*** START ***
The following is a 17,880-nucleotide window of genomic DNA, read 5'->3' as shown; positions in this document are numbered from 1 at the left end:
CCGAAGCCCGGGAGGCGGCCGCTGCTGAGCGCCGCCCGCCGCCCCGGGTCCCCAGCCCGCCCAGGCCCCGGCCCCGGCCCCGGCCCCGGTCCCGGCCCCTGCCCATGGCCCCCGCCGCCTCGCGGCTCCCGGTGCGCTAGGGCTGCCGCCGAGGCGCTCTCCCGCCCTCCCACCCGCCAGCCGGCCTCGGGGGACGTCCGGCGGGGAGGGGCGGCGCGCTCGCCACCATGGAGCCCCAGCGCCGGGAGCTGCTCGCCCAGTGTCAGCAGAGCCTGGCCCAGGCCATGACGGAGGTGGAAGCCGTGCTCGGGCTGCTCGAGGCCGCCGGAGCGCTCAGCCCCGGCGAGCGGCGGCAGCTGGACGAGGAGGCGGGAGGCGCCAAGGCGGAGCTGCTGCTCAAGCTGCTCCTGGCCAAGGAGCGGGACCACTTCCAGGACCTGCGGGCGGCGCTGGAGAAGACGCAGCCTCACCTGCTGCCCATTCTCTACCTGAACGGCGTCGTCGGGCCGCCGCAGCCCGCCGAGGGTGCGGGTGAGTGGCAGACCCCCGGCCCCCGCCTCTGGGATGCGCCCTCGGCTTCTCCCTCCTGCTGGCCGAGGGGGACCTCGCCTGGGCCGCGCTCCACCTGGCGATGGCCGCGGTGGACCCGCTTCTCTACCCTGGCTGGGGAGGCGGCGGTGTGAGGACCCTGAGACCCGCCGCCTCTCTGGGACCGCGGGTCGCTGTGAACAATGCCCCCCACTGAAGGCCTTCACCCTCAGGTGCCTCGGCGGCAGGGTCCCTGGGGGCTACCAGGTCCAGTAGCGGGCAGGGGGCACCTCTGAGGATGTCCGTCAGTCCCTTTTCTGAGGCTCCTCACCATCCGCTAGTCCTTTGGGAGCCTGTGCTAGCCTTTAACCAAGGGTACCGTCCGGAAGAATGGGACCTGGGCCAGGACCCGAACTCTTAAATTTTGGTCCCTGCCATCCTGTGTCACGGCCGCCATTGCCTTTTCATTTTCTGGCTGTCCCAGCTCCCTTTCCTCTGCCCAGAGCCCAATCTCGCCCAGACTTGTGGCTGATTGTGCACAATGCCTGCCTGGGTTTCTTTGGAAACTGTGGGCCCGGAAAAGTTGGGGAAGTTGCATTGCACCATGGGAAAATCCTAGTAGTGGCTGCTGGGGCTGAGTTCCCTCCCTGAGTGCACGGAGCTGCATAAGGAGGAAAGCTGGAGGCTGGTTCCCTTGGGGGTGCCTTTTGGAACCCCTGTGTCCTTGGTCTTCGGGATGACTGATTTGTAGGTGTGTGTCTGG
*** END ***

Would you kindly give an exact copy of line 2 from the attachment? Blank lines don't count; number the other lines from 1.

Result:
CCGAAGCCCGGGAGGCGGCCGCTGCTGAGCGCCGCCCGCCGCCCCGGGTCCCCAGCCCGCCCAGGCCCCGGCCCCGGCCCCGGCCCCGGTCCCGGCCCCTGCCCATGGCCCCCGCCGCCTCGCGGCTCCCGGTGCGCTAGGGCTGCCGCCGAGGCGCTCTCCCGCCCTCCCACCCGCCAGCCGGCCTCGGGGGACGTCCGGCGGGGAGGGGCGGCGCGCTCGCCACCATGGAGCCCCAGCGCCGGGAGCTGCTCGCCCAGTGTCAGCAGAGCCTGGCCCAGGCCATGACGGAGGTGGAAGCCGTGCTCGGGCTGCTCGAGGCCGCCGGAGCGCTCAGCCCCGGCGAGCGGCGGCAGCTGGACGAGGAGGCGGGAGGCGCCAAGGCGGAGCTGCTGCTCAAGCTGCTCCTGGCCAAGGAGCGGGACCACTTCCAGGACCTGCGGGCGGCGCTGGAGAAGACGCAGCCTCACCTGCTGCCCATTCTCTACCTGAACGGCGTCGTCGGGCCGCCGCAGCCCGCCGAGGGTGCGGGTGAGTGGCAGACCCCCGGCCCCCGCCTCTGGGATGCGCCCTCGGCTTCTCCCTCCTGCTGGCCGAGGGGGACCTCGCCTGGGCCGCGCTCCACCTGGCGATGGCCGCGGTGGACCCGCTTCTCTACCCTGGCTGGGGAGGCGGCGGTGTGAGGACCCTGAGACCCGCCGCCTCTCTGGGACCGCGGGTCGCTGTGAACAATGCCCCCCACTGAAGGCCTTCACCCTCAGGTGCCTCGGCGGCAGGGTCCCTGGGGGCTACCAGGTCCAGTAGCGGGCAGGGGGCACCTCTGAGGATGTCCGTCAGTCCCTTTTCTGAGGCTCCTCACCATCCGCTAGTCCTTTGGGAGCCTGTGCTAGCCTTTAACCAAGGGTACCGTCCGGAAGAATGGGACCTGGGCCAGGACCCGAACTCTTAAATTTTGGTCCCTGCCATCCTGTGTCACGGCCGCCATTGCCTTTTCATTTTCTGGCTGTCCCAGCTCCCTTTCCTCTGCCCAGAGCCCAATCTCGCCCAGACTTGTGGCTGATTGTGCACAATGCCTGCCTGGGTTTCTTTGGAAACTGTGGGCCCGGAAAAGTTGGGGAAGTTGCATTGCACCATGGGAAAATCCTAGTAGTGGCTGCTGGGGCTGAGTTCCCTCCCTGAGTGCACGGAGCTGCATAAGGAGGAAAGCTGGAGGCTGGTTCCCTTGGGGGTGCCTTTTGGAACCCCTGTGTCCTTGGTCTTCGGGATGACTGATTTGTAGGTGTGTGTCTGG